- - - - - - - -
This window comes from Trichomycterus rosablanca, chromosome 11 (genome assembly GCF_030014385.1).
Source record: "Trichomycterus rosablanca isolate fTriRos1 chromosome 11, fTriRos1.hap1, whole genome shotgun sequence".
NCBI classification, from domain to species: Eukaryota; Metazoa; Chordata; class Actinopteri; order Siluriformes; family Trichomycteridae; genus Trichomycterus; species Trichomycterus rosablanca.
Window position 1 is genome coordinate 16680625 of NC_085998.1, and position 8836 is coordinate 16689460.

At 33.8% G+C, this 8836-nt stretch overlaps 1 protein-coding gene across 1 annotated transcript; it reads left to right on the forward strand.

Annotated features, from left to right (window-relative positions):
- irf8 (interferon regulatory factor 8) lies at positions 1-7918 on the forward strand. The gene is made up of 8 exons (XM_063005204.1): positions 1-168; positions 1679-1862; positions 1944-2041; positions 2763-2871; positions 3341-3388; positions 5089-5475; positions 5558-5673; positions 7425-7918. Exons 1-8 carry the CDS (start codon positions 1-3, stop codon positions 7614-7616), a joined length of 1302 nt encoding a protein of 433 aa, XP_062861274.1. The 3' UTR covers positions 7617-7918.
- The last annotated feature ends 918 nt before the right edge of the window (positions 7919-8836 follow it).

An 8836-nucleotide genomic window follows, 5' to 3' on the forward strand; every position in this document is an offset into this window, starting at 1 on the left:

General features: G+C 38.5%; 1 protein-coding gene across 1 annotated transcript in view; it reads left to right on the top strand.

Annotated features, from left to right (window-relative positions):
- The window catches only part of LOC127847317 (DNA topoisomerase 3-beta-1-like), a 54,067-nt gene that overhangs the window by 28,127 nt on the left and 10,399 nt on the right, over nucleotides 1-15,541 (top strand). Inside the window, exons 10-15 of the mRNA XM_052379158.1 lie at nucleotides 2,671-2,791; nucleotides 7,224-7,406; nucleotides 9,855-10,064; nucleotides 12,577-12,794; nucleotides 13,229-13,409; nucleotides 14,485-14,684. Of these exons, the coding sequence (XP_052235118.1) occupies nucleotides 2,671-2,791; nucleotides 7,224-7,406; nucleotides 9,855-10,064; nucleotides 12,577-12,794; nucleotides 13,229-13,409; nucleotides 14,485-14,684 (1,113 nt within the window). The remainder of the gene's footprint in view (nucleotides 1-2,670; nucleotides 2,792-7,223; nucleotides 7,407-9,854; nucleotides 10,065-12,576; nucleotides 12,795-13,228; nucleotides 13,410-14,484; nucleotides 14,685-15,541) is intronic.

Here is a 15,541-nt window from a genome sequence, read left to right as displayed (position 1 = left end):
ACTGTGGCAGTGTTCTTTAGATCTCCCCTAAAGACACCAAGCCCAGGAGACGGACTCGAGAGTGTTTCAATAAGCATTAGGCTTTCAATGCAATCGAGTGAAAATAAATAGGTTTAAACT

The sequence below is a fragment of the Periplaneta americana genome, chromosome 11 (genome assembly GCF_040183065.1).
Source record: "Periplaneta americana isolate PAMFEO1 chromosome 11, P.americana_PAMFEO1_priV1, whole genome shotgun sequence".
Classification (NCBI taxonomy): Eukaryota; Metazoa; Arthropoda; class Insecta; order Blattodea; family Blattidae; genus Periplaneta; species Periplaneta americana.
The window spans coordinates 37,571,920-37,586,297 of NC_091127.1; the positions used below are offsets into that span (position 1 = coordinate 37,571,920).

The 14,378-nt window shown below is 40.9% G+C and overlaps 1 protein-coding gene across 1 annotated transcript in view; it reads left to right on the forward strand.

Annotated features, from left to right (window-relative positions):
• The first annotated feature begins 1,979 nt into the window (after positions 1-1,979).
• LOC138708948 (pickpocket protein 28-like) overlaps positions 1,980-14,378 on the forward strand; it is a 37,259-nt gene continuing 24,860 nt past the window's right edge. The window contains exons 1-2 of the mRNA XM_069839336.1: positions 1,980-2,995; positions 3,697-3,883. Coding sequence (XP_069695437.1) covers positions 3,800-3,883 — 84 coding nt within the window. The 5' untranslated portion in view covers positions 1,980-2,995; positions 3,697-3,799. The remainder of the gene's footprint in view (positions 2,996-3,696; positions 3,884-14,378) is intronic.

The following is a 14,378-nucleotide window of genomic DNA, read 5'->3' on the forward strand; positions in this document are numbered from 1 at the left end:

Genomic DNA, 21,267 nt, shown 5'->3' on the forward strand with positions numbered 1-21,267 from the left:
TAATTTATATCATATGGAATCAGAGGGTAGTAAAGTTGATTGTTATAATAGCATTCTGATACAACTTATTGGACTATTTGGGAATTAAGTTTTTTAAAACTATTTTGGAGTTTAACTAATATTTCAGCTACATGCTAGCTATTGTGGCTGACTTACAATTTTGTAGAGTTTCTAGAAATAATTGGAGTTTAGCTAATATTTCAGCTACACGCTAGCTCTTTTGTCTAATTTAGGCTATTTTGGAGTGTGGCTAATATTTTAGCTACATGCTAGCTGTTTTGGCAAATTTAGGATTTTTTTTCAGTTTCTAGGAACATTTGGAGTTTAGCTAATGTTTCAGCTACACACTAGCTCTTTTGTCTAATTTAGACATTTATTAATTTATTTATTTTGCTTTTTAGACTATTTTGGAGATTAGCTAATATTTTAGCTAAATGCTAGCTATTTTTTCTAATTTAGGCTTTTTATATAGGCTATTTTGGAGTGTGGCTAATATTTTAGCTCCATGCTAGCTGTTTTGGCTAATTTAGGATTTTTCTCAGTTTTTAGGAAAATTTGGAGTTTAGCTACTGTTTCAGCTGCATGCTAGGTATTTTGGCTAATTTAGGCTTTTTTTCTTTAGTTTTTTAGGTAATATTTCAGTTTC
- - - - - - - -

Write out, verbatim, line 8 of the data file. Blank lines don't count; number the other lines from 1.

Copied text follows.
- The last annotated feature ends 918 nt before the right edge of the window (positions 7919-8836 follow it).